Bacteria and archaea play diverse and critical roles in human life - from deadly human pathogens to essential residents of our bodies and of the earth's ecosystems.  We also make use of prokaryotes extensively in biotechnology, food production, and industrial processes.  Importantly, all of these organisms are constantly attacked by viruses and phage.  The Terns Lab in the Department of Biochemistry and Molecular Biology at the University of Georgia is breaking new ground in understanding how bacteria and archaea defend themselves against virus infection.  Their studies are delineating a series of newly-identified RNA-mediated immune systems that protect prokaryotes from viruses and other invaders - the CRISPR-Cas systems.  They have found that CRISPR RNAs (like the antibodies of the human immune system) guide an immune response that destroys viral nucleic acid.  The CRISPR RNAs arise from a collection of short invader sequences acquired by the prokaryote within its CRISPR locus.  This exciting research is leading to new ways to strengthen beneficial microorganisms that produce food, pharmaceuticals and biofuels, combat disease-causing bacteria, and prevent the spread of antibiotic resistance.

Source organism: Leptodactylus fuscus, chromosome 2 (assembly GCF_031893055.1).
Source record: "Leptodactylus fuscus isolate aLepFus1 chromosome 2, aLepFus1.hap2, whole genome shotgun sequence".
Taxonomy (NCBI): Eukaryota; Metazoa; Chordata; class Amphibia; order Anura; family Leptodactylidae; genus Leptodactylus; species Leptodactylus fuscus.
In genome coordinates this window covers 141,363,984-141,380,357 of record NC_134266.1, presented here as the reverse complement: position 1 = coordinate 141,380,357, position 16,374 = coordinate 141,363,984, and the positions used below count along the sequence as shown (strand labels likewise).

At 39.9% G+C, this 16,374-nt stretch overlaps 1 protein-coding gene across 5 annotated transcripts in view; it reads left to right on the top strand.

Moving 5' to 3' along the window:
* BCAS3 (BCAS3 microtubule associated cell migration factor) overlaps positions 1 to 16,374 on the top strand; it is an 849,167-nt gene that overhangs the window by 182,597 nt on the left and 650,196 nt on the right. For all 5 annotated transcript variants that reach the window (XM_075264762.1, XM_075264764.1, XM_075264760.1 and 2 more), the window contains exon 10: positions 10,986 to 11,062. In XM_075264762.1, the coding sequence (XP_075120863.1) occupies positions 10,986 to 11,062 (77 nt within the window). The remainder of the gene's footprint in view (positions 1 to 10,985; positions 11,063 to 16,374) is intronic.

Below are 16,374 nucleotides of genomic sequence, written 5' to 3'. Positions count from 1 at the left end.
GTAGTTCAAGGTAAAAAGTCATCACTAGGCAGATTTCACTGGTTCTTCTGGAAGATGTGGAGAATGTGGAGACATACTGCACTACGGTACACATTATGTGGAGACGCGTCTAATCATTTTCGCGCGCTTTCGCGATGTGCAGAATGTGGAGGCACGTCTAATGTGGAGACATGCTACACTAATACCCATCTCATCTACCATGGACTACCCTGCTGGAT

For more information:

cov150h-1.gifIn a study highlighted on the cover of Cell and in many news and review articles, the Terns Lab describes the discovery of the RNA targeting branch of the CRISPR-Cas system.  Click on the link below to read the Cell article, or read a science news article describing the findings here.
RNA-Guided RNA Cleavage by a CRISPR RNA-Cas Protein Complex. Hale et al. (2009) Cell, 139(5):945-56.

 

The Terns Lab has begun to capitalize on their understanding of CRISPR-Cas systems by redirecting the system to target a gene that provides bacteria with antibiotic resistance.  Click on the link below to read the Molecular Cell article, or read a science news article describing this advance here.
Essential features and rational design of CRISPR RNAs that function with the Cas RAMP module complex to cleave RNAs. Hale et al. (2012) Molecular Cell, 45(3):292-302.